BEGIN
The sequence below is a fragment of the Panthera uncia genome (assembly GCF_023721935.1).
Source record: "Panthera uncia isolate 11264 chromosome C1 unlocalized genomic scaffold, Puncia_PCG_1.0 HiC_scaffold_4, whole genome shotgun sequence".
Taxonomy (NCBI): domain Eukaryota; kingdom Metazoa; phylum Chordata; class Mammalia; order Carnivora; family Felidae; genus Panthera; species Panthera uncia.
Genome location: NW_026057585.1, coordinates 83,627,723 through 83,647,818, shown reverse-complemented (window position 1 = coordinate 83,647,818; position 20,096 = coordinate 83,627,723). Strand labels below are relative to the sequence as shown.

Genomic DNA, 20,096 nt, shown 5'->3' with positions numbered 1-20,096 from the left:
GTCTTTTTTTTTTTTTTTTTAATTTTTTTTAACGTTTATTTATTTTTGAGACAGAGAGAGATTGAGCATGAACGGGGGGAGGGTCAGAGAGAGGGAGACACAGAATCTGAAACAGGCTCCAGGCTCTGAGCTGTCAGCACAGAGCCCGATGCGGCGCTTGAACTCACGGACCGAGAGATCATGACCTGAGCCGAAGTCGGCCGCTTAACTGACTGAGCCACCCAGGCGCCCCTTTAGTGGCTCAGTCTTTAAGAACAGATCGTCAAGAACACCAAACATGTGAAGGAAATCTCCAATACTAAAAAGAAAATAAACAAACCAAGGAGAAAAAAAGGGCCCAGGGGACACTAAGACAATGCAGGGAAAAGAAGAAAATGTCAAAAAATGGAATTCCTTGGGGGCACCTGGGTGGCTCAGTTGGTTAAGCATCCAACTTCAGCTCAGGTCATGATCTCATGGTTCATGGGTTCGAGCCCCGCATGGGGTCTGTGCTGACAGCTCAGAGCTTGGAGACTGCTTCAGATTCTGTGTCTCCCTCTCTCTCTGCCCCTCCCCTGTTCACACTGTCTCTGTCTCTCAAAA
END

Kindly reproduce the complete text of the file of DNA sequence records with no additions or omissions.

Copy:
The sequence below is a fragment of the Panthera uncia genome (assembly GCF_023721935.1).
Source record: "Panthera uncia isolate 11264 chromosome C1 unlocalized genomic scaffold, Puncia_PCG_1.0 HiC_scaffold_4, whole genome shotgun sequence".
Taxonomy (NCBI): domain Eukaryota; kingdom Metazoa; phylum Chordata; class Mammalia; order Carnivora; family Felidae; genus Panthera; species Panthera uncia.
Genome location: NW_026057585.1, coordinates 83,627,723 through 83,647,818, shown reverse-complemented (window position 1 = coordinate 83,647,818; position 20,096 = coordinate 83,627,723). Strand labels below are relative to the sequence as shown.

Genomic DNA, 20,096 nt, shown 5'->3' with positions numbered 1-20,096 from the left:
GTCTTTTTTTTTTTTTTTTTAATTTTTTTTAACGTTTATTTATTTTTGAGACAGAGAGAGATTGAGCATGAACGGGGGGAGGGTCAGAGAGAGGGAGACACAGAATCTGAAACAGGCTCCAGGCTCTGAGCTGTCAGCACAGAGCCCGATGCGGCGCTTGAACTCACGGACCGAGAGATCATGACCTGAGCCGAAGTCGGCCGCTTAACTGACTGAGCCACCCAGGCGCCCCTTTAGTGGCTCAGTCTTTAAGAACAGATCGTCAAGAACACCAAACATGTGAAGGAAATCTCCAATACTAAAAAGAAAATAAACAAACCAAGGAGAAAAAAAGGGCCCAGGGGACACTAAGACAATGCAGGGAAAAGAAGAAAATGTCAAAAAATGGAATTCCTTGGGGGCACCTGGGTGGCTCAGTTGGTTAAGCATCCAACTTCAGCTCAGGTCATGATCTCATGGTTCATGGGTTCGAGCCCCGCATGGGGTCTGTGCTGACAGCTCAGAGCTTGGAGACTGCTTCAGATTCTGTGTCTCCCTCTCTCTCTGCCCCTCCCCTGTTCACACTGTCTCTGTCTCTCAAAA